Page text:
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Hillary Clinton Wins Harlem and Upper Manhattan in New York Primary

By  Nigel Chiwaya and Carolina Pichardo | April 19, 2016 7:15pm | Updated on April 19, 2016 10:17pm

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NORTHERN MANHATTAN — Campaigning is over, and now uptown residents have made their choice.

With 99 percent of precincts reporting, Hillary Clinton won the 13th District with 63 percent of the vote compared to Bernie Sanders' 37 percent.  On the Republican side, Donald Trump beat his GOP rivals with 50 percent of the vote. John Kasich came in second with 28 percent and Ted Cruz got 21 percent.

After weeks of debate, campaign rallies and speeches, voters in the 13th Congressional District — which includes Harlem, East Harlem, Washington Heights and Inwood — went to the polls Tuesday to pick their Republican and Democratic presidential nominees. 

Six Democratic and three Republican delegates were up for grabs in the 13th District.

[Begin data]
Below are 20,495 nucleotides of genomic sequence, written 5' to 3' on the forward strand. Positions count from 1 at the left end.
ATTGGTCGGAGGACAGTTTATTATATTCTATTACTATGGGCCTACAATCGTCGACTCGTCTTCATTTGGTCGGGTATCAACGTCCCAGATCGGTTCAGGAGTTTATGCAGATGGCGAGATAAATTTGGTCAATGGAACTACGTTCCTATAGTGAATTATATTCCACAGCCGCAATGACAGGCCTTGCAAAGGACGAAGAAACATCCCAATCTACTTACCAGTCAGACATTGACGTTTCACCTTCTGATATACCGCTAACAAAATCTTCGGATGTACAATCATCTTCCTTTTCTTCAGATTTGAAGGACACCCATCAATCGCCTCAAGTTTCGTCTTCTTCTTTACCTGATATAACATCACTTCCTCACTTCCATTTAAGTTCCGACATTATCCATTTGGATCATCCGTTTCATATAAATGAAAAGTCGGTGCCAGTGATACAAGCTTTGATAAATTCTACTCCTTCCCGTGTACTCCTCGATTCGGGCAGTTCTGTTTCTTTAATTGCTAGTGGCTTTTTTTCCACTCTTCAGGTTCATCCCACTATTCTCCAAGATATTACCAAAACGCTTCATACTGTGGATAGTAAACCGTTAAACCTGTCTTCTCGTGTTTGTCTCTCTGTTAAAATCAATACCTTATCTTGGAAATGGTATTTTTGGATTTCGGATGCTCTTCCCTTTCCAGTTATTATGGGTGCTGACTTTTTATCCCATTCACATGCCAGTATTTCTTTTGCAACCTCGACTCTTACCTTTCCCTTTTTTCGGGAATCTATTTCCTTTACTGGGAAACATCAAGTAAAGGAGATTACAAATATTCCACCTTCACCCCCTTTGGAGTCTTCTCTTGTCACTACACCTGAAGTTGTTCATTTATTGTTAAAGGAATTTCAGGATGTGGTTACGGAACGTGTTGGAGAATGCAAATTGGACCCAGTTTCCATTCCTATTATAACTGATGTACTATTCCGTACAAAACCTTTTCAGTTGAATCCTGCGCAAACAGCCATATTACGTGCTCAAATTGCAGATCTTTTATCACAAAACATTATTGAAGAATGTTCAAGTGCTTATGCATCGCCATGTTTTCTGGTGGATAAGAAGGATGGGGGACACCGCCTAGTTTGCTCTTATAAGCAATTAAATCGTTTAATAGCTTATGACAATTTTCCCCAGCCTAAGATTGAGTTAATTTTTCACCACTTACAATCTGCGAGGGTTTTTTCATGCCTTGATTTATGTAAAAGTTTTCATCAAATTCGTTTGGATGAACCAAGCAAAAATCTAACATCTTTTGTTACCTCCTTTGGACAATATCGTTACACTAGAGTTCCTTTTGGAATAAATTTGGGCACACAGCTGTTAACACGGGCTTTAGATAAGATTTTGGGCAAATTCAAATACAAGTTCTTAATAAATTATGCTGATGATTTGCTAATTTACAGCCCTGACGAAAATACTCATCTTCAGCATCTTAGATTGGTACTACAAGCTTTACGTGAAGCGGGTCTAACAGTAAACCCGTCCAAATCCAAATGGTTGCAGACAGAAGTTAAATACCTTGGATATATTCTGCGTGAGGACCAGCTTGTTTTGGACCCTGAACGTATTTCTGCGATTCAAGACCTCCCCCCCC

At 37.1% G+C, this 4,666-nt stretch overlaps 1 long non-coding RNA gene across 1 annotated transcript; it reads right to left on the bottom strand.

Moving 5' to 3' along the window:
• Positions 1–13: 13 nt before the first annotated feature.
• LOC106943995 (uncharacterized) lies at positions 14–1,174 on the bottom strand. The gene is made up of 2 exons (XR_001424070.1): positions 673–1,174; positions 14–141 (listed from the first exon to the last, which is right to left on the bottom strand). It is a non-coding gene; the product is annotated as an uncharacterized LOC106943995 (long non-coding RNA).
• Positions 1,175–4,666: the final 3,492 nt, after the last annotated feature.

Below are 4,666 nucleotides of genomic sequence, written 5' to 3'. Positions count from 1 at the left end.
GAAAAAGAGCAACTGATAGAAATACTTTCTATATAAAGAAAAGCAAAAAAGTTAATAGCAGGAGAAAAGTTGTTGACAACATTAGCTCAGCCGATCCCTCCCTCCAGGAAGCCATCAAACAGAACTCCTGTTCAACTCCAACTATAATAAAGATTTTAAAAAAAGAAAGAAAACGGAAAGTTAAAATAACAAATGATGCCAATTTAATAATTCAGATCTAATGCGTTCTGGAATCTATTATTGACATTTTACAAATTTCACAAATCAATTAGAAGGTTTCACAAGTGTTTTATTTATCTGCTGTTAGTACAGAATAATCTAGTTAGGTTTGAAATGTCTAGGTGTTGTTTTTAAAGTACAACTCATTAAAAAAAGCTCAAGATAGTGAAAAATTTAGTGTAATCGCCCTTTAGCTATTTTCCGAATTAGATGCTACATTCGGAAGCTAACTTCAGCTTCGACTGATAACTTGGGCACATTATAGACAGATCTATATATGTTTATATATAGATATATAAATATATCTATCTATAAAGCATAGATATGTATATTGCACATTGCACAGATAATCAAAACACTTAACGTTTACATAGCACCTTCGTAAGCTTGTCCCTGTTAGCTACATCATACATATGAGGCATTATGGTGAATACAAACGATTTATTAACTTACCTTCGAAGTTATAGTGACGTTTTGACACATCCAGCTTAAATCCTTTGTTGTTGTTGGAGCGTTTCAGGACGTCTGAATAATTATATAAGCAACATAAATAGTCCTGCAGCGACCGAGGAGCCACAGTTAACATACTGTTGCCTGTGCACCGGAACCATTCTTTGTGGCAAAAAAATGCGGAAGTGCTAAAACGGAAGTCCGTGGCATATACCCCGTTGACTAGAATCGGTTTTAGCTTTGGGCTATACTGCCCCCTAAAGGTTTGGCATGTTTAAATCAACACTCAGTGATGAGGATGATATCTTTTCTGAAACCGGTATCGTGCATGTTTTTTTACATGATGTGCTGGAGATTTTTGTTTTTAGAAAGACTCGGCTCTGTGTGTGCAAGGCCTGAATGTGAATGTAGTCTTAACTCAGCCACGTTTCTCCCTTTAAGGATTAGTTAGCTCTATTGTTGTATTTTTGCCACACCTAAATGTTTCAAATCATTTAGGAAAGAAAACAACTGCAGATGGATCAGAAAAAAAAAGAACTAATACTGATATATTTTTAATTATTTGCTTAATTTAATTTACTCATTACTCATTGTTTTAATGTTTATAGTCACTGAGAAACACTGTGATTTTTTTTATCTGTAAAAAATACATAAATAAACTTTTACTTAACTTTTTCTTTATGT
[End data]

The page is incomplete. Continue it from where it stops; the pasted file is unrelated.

Uptown voters came out in force early Tuesday early evening, leading to long lines at polling stations from Washington Heights to Inwood.

“I’m not an expert, but I think they should know how many people to expect,” Renso Vidal, 58, said in Spanish, from the P.S. 152 polling site at 93 Nagle Ave. 

Vidal, an electrician, said he just left work and was turned off by the long lines.

Other residents, like Rosanna Ramirez, 41, didn’t mind waiting, as it gave her time to change her mind about one thing ­— her candidate.

“I don’t know,” Ramirez said. “I got there and realized that I shouldn’t be voting for [Hillary Clinton] just because she’s a woman.”

Ramirez added that she felt great and even cheered along in celebration with several Bernie Sanders volunteers outside the polling site.

College student Katherine Johnson, 21, said she felt “cheated” after poll workers at the 306 Fort Washington Ave. site in Washington Heights couldn’t find her name in the voter rolls.

After filling out an affidavit in order to vote, she discovered her name actually was on the list. 

“My dad came to vote later and called to tell me he saw my name,” Johnson said. “I felt so cheated — like my vote didn’t count.”